\"The way they played in the last T20 against New Zealand is not a good sign\", feels Kapil Dev.
New Delhi: Former India captain Kapil Dev feels that Mahendra Singh Dhoni-led Indian team will find it "very difficult" to win the upcoming World T20 in Sri Lanka considering the manner in which they played in during their last T20 International against New Zealand.
"My heart says something and mind says something else. My heart says that India will win the World Cup and my cricketing brain thinks that they will find it very difficult. The way they played in the last T20 against New Zealand is not a good sign ahead of such an important tournament," Kapil said during a promotional event at a city outlet here on Friday.
"India lost from a winning position and one cannot let go opportunities just like that. A team can lose confidence if they are defeats like these," Kapil added.
"Getting off to a good start in the tournament will be a key thing and then should think about the later part of the tournament," he added.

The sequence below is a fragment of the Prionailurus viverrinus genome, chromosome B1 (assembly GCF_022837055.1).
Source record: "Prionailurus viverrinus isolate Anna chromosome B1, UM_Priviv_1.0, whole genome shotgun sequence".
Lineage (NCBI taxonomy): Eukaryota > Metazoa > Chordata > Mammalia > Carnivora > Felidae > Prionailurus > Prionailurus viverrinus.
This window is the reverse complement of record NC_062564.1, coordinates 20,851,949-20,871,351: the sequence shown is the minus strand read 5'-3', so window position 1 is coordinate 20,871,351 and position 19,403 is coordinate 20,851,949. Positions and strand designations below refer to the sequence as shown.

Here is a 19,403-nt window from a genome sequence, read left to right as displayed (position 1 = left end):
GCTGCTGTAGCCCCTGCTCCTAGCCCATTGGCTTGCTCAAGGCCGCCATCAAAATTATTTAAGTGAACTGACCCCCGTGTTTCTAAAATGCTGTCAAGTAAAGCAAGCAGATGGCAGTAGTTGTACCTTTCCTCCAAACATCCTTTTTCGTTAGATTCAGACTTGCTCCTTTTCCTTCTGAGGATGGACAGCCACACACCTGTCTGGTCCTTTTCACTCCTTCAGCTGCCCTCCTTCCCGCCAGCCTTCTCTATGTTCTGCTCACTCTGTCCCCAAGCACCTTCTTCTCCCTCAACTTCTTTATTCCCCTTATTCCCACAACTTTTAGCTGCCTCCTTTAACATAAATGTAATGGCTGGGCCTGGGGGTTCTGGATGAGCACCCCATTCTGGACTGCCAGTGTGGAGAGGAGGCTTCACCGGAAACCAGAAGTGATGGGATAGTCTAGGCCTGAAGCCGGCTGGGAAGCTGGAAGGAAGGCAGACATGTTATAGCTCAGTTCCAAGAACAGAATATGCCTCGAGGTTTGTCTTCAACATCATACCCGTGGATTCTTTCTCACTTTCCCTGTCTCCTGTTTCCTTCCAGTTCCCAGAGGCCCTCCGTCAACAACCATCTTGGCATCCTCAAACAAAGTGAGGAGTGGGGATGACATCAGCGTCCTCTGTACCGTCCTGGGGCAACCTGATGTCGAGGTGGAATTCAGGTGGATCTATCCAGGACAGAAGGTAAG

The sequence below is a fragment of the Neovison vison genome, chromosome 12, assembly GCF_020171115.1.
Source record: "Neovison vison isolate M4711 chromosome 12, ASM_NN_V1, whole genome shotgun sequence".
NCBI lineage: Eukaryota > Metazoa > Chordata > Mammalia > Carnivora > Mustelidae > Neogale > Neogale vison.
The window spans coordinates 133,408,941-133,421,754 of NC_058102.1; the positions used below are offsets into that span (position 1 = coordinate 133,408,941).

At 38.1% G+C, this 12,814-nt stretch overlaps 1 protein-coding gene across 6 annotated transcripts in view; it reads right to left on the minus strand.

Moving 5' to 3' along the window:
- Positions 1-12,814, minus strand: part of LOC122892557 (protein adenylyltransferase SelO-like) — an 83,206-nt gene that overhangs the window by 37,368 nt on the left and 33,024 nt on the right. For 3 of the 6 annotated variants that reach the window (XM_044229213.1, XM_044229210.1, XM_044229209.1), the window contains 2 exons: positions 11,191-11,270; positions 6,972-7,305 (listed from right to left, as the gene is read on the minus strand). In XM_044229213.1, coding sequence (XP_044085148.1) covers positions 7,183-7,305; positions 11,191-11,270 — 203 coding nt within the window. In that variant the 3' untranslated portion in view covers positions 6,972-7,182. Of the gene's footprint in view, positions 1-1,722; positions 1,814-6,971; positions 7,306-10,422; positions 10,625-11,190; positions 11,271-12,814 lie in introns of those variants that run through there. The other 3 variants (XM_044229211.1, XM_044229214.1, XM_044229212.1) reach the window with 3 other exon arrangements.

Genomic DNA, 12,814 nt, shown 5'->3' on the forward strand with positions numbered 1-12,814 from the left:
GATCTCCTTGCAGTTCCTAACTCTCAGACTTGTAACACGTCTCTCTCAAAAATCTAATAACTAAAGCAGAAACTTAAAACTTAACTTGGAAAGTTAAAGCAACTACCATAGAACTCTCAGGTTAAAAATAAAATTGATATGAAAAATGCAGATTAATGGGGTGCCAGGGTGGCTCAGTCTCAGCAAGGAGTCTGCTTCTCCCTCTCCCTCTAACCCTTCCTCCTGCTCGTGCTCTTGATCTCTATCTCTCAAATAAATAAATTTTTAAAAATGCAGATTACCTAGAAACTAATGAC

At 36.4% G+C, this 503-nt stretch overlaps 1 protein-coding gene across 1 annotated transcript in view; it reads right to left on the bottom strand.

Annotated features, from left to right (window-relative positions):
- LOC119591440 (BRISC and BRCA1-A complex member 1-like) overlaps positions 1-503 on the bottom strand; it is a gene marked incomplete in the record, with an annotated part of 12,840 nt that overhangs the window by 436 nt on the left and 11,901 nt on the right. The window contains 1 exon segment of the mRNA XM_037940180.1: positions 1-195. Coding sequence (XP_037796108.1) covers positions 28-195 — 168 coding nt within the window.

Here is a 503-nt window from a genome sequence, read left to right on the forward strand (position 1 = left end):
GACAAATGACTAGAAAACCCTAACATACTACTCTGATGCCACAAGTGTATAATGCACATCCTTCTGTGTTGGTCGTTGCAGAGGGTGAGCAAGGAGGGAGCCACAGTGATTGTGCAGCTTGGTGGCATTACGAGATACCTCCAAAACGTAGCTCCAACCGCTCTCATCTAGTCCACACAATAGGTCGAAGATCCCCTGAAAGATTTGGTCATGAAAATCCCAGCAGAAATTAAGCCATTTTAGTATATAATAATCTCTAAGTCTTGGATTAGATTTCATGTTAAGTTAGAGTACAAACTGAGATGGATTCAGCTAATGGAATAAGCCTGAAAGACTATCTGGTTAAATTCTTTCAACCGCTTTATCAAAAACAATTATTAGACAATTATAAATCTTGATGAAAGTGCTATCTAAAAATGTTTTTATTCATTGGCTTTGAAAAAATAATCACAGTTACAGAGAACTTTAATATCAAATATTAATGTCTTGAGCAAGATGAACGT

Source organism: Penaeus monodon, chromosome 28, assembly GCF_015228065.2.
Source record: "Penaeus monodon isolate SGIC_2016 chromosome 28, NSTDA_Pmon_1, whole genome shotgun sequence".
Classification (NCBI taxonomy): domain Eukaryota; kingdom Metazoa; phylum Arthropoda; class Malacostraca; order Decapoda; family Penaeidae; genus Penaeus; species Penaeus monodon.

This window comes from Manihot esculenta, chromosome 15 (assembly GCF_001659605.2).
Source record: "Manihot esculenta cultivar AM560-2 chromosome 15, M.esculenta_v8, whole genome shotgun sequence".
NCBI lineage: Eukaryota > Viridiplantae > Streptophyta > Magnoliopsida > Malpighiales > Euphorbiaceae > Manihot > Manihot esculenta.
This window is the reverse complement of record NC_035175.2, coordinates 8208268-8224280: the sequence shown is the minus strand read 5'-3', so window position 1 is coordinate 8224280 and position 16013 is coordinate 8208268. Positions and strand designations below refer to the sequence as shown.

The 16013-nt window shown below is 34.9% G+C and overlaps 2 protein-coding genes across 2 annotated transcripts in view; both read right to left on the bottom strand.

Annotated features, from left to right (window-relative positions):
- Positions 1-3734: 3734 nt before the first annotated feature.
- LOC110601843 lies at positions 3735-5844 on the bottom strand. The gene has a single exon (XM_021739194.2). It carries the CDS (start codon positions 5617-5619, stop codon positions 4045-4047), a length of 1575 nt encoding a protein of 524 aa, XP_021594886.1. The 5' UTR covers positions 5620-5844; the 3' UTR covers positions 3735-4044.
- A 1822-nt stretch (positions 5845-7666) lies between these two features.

The 1983 World Cup winning captain didn't forget to mention that the batting unit has to click in order to excel in the big-ticket event.
"India's biggest strength is the batting. Every team has 1-2 match winning batsmen, but India have around 5-6 batsmen who can turn the match all by themselves. But then, they will have to avoid complacency," he said.
Since 0-8 whitewash in Tests in England and Australia, Dhoni's captaincy has been under scanner but Kapil feels that former has "done enough as captain and doesn't need to prove anything to anyone."
The legendary allrounder was effusive in his praise for comeback man Yuvraj Singh saying,"Everyone is talking about it, but then for me his comeback is more than whatever he does on the field. It is not about scoring 100 or 50 or taking five wickets but the spirit that he has showed.
Talking about BCCI's superstitious approach which now has seen them drop the new T20 kit, Kapil said,"We all have superstitions but it should take a back seat at this level. On a given day the performance on the field matters the most."